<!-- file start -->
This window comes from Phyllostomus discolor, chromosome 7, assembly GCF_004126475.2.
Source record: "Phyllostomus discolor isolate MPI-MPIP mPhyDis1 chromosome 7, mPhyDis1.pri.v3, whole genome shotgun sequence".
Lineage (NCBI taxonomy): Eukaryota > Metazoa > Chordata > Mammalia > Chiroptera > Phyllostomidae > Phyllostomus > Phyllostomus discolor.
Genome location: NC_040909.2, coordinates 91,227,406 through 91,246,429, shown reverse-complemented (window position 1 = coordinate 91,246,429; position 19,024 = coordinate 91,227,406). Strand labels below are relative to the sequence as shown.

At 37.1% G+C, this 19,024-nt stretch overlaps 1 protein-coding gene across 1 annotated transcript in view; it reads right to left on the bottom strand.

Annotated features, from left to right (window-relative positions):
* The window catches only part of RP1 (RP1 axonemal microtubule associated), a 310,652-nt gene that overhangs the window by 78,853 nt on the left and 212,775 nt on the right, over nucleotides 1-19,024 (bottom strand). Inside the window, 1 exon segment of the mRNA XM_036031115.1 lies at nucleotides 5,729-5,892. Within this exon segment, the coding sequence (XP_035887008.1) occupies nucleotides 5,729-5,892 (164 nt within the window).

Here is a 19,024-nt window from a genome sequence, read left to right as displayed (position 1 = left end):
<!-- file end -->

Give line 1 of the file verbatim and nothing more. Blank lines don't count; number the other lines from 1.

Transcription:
This window comes from Phyllostomus discolor, chromosome 7, assembly GCF_004126475.2.